Crunchy. Granola. Woodsman. Lumberjack. Hillbilly. Natch.
There’s no shortage of disparaging terms used for the nature-loving types who spend a bunch of their time outside. It’s easy to look at their flannel shirts, non-GMO oats, and unshaven bodies and think, “Ha, they’re so weird!” But what if I told you that being outside is actually good for the brain and makes you healthier? Well, about that…
Humans were made to be outside. After all, it’s only in the last couple of thousand years--and especially over the last 100--that we’ve stopped spending most of our time in the great outdoors. It used to be necessary for survival. Hunters, farmers, and foragers all spent a large majority of their time outside, because their lives depended on it. While they retired into different forms of abodes over the years, most of their days were spent in nature.
In the 20th century, with the invention of the automobile and pizza delivery, the need to go outside disappeared from our survival needs completely. We left the outside out there to do whatever the outside does. It can be so uncomfortable, and bugs live out there after all. But in retreating to the indoors, we’ve been losing out on some really necessary bodily processes that only happen when you spend a little time among the trees, in the sun, or rolling in the grass.
We know, Emerson, you told us all along, but we didn’t listen!
It turns out that being outside--and specifically in nature--can have major impact in the way your brain operates. Speaking about research that scientists have been conducting, Simon Worrell writes, “What they’re seeing is that if their volunteers are walking through a city or noisy area, their brains are doing different things than if they are walking in a park. The frontal lobe, the part of our brain that’s hyper-engaged in modern life, deactivates a little when you are outside. Alpha waves, which indicate a calm but alert state, grow stronger.”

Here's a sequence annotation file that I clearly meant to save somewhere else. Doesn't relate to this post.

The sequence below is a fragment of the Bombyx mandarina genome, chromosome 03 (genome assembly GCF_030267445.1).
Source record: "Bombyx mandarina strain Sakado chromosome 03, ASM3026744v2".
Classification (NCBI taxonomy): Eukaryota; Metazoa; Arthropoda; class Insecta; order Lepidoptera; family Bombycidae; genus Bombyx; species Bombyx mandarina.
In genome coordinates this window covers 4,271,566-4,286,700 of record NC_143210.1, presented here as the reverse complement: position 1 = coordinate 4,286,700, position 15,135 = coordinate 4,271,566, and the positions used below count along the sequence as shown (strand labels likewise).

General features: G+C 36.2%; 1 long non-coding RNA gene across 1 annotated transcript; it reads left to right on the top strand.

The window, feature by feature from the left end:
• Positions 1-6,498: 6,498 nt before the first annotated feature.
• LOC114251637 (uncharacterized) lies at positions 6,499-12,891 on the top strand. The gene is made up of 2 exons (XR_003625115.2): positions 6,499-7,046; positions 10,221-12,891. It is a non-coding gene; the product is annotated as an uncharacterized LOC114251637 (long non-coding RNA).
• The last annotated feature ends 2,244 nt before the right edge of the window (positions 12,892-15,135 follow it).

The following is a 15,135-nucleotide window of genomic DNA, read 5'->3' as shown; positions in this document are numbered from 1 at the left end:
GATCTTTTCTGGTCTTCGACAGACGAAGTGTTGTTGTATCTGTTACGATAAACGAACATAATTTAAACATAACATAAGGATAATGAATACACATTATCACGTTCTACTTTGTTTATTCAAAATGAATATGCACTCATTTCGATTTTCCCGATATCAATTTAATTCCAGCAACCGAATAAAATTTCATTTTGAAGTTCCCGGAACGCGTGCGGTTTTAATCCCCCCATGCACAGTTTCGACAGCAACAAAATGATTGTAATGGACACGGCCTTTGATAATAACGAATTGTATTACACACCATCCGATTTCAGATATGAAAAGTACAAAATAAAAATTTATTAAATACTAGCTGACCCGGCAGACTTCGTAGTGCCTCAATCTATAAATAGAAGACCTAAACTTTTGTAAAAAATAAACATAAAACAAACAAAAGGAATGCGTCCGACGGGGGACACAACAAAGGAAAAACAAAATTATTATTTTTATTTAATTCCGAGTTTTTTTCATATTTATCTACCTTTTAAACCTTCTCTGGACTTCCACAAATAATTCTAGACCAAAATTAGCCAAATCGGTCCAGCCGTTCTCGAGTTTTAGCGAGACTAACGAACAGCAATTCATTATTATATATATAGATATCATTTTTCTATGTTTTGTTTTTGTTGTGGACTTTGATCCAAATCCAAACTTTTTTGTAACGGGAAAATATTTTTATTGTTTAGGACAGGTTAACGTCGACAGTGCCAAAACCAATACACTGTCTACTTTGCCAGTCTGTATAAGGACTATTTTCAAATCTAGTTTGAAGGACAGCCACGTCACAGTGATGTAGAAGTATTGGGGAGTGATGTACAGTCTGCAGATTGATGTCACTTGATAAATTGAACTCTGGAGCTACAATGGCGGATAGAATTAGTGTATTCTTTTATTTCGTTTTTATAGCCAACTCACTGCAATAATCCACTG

That means while you walk around outside in nature, your brain switches modes into a more relaxed state. We probably don’t need to tell you that everyday life is stressful, which is why it’s so amazing that scientists have proven that the state of your brain relaxes when you spend a little time moseying around a pond or frollicking among the wildflowers.
“OK, so your brain changes a little bit or whatever, but what does it really do for me,” you might be wondering. Well, I’m glad you asked. Being outside actually has a huge physiological impact as well. For example, your body produces vitamin D through sun exposure, which is a necessary mineral that promotes a strong immune system and helps protect against Alzheimer's disease. Sunlight exposure also has the added benefit of helping regulate your circadian rhythm--the body’s natural internal clock. So if you struggle falling asleep at night, you might just need to pop outside a little more often. Obviously, you want to protect your skin from over exposure, but it turns out that it isn’t just plants that need sunlight to survive.
Aside from all of the great, measurable benefits that being outside provides us, it just seems to make people happier. People who spend more time outside generally rate themselves happier than folks who don’t. Being outside also seems to keep us feeling younger.
It seems like the benefits never end!
Maybe the best thing about the great outdoors is that it doesn’t cost anything to go for a short walk or hike. Most cities have natural areas that are specifically designed to get us out of city mode and reprogrammed into our more natural roots. If you struggle with a weak immune system, poor sleep habits, or you just feel a general malaise, going outside might be one way to get yourself out of your existential funk. Maybe those seemingly backwards outdoor enthusiasts that we like to poke fun at are actually onto something.
But while you’re here, remember, always wear sunscreen.